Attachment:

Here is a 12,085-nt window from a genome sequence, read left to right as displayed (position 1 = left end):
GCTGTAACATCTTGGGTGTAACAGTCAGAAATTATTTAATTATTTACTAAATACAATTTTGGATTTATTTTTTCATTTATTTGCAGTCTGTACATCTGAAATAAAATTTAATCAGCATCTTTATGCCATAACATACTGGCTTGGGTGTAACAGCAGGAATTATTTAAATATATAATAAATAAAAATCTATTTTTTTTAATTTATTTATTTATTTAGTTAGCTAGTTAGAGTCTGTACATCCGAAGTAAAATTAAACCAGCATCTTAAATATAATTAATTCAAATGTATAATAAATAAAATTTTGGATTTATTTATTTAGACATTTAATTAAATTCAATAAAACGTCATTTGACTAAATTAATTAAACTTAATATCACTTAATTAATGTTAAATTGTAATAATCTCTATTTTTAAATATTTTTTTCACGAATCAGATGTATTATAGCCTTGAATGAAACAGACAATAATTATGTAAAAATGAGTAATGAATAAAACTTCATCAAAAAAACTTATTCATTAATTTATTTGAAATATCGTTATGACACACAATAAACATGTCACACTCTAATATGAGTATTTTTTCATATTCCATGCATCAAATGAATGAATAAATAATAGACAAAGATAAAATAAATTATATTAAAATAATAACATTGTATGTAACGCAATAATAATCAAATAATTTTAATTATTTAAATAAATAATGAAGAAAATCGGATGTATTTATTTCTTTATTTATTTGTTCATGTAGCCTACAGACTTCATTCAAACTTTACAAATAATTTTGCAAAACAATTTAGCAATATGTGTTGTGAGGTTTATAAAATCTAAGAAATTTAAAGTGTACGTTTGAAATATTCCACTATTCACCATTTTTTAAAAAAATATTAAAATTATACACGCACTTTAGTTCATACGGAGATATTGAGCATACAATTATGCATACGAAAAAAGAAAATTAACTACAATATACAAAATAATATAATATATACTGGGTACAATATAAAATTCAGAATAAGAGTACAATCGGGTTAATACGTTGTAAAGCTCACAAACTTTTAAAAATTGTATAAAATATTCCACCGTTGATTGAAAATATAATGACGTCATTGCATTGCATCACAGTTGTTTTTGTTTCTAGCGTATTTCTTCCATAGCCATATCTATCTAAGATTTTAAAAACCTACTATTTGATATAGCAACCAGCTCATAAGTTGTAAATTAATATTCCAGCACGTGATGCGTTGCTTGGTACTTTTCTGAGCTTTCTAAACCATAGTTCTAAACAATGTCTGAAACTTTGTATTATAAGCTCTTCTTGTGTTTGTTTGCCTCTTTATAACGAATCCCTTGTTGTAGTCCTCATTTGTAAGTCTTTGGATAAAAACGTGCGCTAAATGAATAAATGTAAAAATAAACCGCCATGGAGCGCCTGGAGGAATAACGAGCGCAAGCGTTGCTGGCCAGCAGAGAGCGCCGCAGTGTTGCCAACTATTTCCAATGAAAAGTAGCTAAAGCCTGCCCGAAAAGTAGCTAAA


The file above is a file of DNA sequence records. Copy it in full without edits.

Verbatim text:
Here is a 12,085-nt window from a genome sequence, read left to right as displayed (position 1 = left end):
GCTGTAACATCTTGGGTGTAACAGTCAGAAATTATTTAATTATTTACTAAATACAATTTTGGATTTATTTTTTCATTTATTTGCAGTCTGTACATCTGAAATAAAATTTAATCAGCATCTTTATGCCATAACATACTGGCTTGGGTGTAACAGCAGGAATTATTTAAATATATAATAAATAAAAATCTATTTTTTTTAATTTATTTATTTATTTAGTTAGCTAGTTAGAGTCTGTACATCCGAAGTAAAATTAAACCAGCATCTTAAATATAATTAATTCAAATGTATAATAAATAAAATTTTGGATTTATTTATTTAGACATTTAATTAAATTCAATAAAACGTCATTTGACTAAATTAATTAAACTTAATATCACTTAATTAATGTTAAATTGTAATAATCTCTATTTTTAAATATTTTTTTCACGAATCAGATGTATTATAGCCTTGAATGAAACAGACAATAATTATGTAAAAATGAGTAATGAATAAAACTTCATCAAAAAAACTTATTCATTAATTTATTTGAAATATCGTTATGACACACAATAAACATGTCACACTCTAATATGAGTATTTTTTCATATTCCATGCATCAAATGAATGAATAAATAATAGACAAAGATAAAATAAATTATATTAAAATAATAACATTGTATGTAACGCAATAATAATCAAATAATTTTAATTATTTAAATAAATAATGAAGAAAATCGGATGTATTTATTTCTTTATTTATTTGTTCATGTAGCCTACAGACTTCATTCAAACTTTACAAATAATTTTGCAAAACAATTTAGCAATATGTGTTGTGAGGTTTATAAAATCTAAGAAATTTAAAGTGTACGTTTGAAATATTCCACTATTCACCATTTTTTAAAAAAATATTAAAATTATACACGCACTTTAGTTCATACGGAGATATTGAGCATACAATTATGCATACGAAAAAAGAAAATTAACTACAATATACAAAATAATATAATATATACTGGGTACAATATAAAATTCAGAATAAGAGTACAATCGGGTTAATACGTTGTAAAGCTCACAAACTTTTAAAAATTGTATAAAATATTCCACCGTTGATTGAAAATATAATGACGTCATTGCATTGCATCACAGTTGTTTTTGTTTCTAGCGTATTTCTTCCATAGCCATATCTATCTAAGATTTTAAAAACCTACTATTTGATATAGCAACCAGCTCATAAGTTGTAAATTAATATTCCAGCACGTGATGCGTTGCTTGGTACTTTTCTGAGCTTTCTAAACCATAGTTCTAAACAATGTCTGAAACTTTGTATTATAAGCTCTTCTTGTGTTTGTTTGCCTCTTTATAACGAATCCCTTGTTGTAGTCCTCATTTGTAAGTCTTTGGATAAAAACGTGCGCTAAATGAATAAATGTAAAAATAAACCGCCATGGAGCGCCTGGAGGAATAACGAGCGCAAGCGTTGCTGGCCAGCAGAGAGCGCCGCAGTGTTGCCAACTATTTCCAATGAAAAGTAGCTAAAGCCTGCCCGAAAAGTAGCTAAA